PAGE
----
How To Read A Thermal Imaging Camera? | All You Need To Know

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To read thermal imaging cameras, you need to be familiar with a number of specifications, such as resolution, sensitivity, emissivity, etc. You will also have to understand the three principles on which the camera functions, namely – absorption, transmission, and emission. 

The best thermal imaging camera can help you see things that are hidden from the human eye. 

Also known as night vision cameras, these devices can visualize the temperature of objects and living beings. They are quite handy and can help you detect leakages, missing insulation, etc. 

However, like other appliances, you need technical knowledge to operate infrared cameras. And to buy a good model, you need to master the basics of reading thermal imaging cameras. 

Basics Of Thermal Images

Inspector examination of photovoltaic modules using a thermal imaging camera. Basics of thermal images.

Let’s start from the get-go and understand what thermal images are. A thermal image or a thermogram is a visual map of a surface temperature. It basically gives a measure of the infrared radiation emitted by an object or a living being. 

While thermal images are invisible to the naked eye, they can be captured using thermal cameras. By viewing the thermal image of an object, we can determine its temperature and spot issues then and there. What’s lesser known about thermal imaging cameras is that they don’t rely on visible light, and that’s why they can detect objects in dark or dimly-lit areas. 

Understanding Thermal Radiation

Every object that lies above absolute zero or -459° F releases infrared radiation. This property is popularly known as blackbody radiation in the world of physics. 

When the subject is at room temperature, it emits radiation in the infrared range, but as it heats up, the radiation enters the visible spectrum and gives off a dim red glow. If the temperature increases further, the radiation releases energy in ultraviolet wavelengths and can go beyond that. 

For the time being, we are only concerned with infrared wavelengths, so let’s discuss that in detail. Infrared light comprises light of long wavelengths slightly beyond our perception of red wavelengths in the visible spectrum. This light is easily absorbed by objects around us, and as a result, their kinetic energy escalates, which ultimately increases their temperature. 

And by precisely measuring the radiation emitted by a body, we can create an actual thermogram.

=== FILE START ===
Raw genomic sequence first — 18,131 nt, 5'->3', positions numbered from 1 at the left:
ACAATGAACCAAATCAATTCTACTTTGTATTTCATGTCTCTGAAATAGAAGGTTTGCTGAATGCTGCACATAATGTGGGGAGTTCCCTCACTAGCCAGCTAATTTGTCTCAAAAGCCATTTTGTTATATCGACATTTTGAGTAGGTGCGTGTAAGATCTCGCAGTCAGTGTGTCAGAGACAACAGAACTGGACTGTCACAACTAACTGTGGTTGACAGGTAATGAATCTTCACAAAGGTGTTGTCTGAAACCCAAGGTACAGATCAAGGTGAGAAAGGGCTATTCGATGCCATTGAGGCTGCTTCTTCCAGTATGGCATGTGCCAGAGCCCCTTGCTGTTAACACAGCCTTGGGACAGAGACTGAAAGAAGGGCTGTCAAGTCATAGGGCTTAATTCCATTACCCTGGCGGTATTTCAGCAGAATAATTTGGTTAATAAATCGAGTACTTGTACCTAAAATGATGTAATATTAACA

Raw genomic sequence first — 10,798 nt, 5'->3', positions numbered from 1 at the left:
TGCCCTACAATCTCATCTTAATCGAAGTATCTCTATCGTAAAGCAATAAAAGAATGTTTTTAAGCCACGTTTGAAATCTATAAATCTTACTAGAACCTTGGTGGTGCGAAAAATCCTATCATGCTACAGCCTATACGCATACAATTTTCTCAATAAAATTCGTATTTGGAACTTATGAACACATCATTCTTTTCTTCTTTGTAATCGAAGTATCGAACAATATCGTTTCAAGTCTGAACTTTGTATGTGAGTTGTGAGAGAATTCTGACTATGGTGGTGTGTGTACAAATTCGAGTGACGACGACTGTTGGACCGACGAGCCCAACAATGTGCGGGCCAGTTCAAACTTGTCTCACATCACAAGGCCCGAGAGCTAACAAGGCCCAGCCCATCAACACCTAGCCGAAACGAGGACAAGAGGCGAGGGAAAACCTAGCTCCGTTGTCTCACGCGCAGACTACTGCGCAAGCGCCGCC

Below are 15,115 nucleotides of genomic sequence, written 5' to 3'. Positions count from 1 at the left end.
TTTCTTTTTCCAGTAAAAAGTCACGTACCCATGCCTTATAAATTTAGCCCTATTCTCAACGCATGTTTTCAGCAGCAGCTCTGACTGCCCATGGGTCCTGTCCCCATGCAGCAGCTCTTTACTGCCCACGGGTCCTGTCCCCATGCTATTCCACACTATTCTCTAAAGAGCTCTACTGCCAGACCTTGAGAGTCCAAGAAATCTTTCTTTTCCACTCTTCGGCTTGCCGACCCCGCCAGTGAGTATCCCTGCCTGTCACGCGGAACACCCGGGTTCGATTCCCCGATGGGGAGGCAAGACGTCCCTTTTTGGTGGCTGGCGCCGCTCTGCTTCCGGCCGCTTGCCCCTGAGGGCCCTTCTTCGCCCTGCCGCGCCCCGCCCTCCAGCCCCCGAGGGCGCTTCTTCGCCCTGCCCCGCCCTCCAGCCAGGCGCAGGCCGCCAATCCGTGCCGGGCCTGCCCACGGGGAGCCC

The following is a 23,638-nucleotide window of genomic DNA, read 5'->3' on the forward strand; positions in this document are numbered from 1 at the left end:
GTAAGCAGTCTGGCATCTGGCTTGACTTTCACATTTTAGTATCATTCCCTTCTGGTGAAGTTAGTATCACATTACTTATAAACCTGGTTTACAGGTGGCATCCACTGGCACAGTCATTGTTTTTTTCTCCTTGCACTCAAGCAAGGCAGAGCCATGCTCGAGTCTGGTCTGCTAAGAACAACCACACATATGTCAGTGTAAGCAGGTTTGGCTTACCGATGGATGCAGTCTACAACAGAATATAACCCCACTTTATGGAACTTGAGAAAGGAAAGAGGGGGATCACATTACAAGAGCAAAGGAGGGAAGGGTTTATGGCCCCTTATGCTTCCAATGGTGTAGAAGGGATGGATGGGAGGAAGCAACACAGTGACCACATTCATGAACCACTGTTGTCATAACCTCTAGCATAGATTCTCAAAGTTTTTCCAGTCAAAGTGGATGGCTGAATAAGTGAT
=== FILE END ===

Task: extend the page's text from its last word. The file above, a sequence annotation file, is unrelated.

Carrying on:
Basics Of Thermal Imaging Cameras

Want to know how to use a thermal imaging camera? Here we’ve enlisted a few factors that play a crucial role in the functioning of thermal cameras: 

1. Absorption

Different matter absorbs specific wavelengths of light at diverse rates, which affects its temperature. So, understanding absorption is essential to comprehend other important factors that influence radiation detection in thermal cameras.

2. Transmission

It’s true that matter absorbs light, but it also transmits certain wavelengths of light, soaking up some while reflecting others. Since no matter is present alone or in a vacuum, radiation from other objects can be transmitted by your subject into the camera.  

3. Emission

At a particular temperature, objects of diverse materials emit radiation at different levels. For instance, aluminum is highly emissive, but wood isn’t. This is an important property to understand, as it explains even if the objects are at the same temperature, their thermogram can appear different. 

How To Read Specifications Of A Thermal Imaging Camera

To read the specifications of thermal imaging cameras, you need to be familiar with the following terms– only then will you be able to choose the right device. 

1. Resolution

Resolution determines the clarity of the infrared images and is directly proportional to the pixels your thermal imaging camera offers. This means the more the number of pixels, the higher the resolution and the clearer the picture will be. Thermal cameras have three standards of resolution:

    • 640 x 480 – high
    • 320 x 240 – medium
    • Less than 160 x 120 – low 

The resolution you opt for depends on your needs and the usage of the camera. If you plan on using the device for risky electrical appliances, you will need a thermal camera with high resolution to look into the issue closely.

2. Sensitivity

Thermal sensitivity, or NETD (Noise Equivalent Temperature Difference), refers to the ability of a thermal camera to recognize temperature differences. It influences the clarity of the object you’re troubleshooting using an infrared camera. Higher sensitivity means you will be able to see even minute differences between cold and hot surfaces.

NETD is the specification used to express the sensitivity of a thermal imaging camera. The higher this value is, the lesser the contrast between different temperatures. A straightforward way to remember this is – low noise means high clarity.

3. Field Of View